Anyone who’s not interested in building a brand can always work for one. There’s a steady demand for Pinterest managers; that’s currently my breadwinning income stream while I spend 2021 setting myself up for passive income in 2022.
Q: What are some lessons you’ve learned as an entrepreneur?
Kayla: The hardest lessons for me to learn have all been the clichés: keep going even when it doesn’t look like it’s working; hard work is the shortcut, etc.
The beginning of my journey was so fueled by success stories online that I expected my success to look like the people I had learned from online. It took a long time for me to accept that they were the exceptions and I was the norm: my success would not happen in 3 months, or 6, or 12.
For better or worse, this shifted my fuel for blogging from motivation to unhappiness. I was a 25-year-old part-time nanny with one failed blog already behind me and a current blog that cost money instead of making money. It wasn’t sexy or inspirational. I stubbornly believed that if that “if they could, I can.” It became one of my business mantras.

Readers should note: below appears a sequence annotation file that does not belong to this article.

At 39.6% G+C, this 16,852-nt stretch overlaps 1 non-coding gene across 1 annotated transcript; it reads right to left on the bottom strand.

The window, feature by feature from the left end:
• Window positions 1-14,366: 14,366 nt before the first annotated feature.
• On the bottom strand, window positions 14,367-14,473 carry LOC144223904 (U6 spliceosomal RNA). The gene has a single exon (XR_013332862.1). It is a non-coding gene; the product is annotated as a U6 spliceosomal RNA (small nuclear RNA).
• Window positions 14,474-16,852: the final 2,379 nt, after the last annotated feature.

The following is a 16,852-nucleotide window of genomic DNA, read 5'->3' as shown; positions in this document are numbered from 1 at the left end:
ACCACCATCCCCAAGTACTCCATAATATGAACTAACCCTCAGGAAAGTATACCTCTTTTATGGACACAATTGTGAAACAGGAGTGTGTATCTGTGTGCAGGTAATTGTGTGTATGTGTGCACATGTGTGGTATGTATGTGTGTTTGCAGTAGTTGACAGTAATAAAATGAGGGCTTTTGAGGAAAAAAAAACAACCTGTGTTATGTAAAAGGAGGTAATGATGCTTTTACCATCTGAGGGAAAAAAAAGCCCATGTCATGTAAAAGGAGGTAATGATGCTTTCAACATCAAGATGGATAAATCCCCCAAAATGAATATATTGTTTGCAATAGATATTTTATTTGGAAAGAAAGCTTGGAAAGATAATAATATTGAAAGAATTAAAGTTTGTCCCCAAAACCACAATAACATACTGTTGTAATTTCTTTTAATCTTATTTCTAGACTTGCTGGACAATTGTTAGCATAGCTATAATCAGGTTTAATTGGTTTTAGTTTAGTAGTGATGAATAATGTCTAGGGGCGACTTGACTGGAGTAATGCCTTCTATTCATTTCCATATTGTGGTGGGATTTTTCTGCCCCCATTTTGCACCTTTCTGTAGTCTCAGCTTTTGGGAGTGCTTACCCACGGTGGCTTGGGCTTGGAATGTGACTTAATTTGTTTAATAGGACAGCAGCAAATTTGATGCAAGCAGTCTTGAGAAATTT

I blogged for 2 years before I made any money, and I only “made it” online because I became really good at Pinterest and people started asking me for help.
It was by accident that I stumbled into Pinterest management and coaching, but it quickly became my full-time income and I was able to quit nannying and really strategize passive income.
My blog didn’t make passive income in the first year, or second, and it only made a little passive income in the third year (2020); I’m talking about $400, but I spent more than that in 2020 on website expenses, so I technically still ended up on the hole. Experience has made me more realistic, both about the outcome but also about the sweat equity buy-in.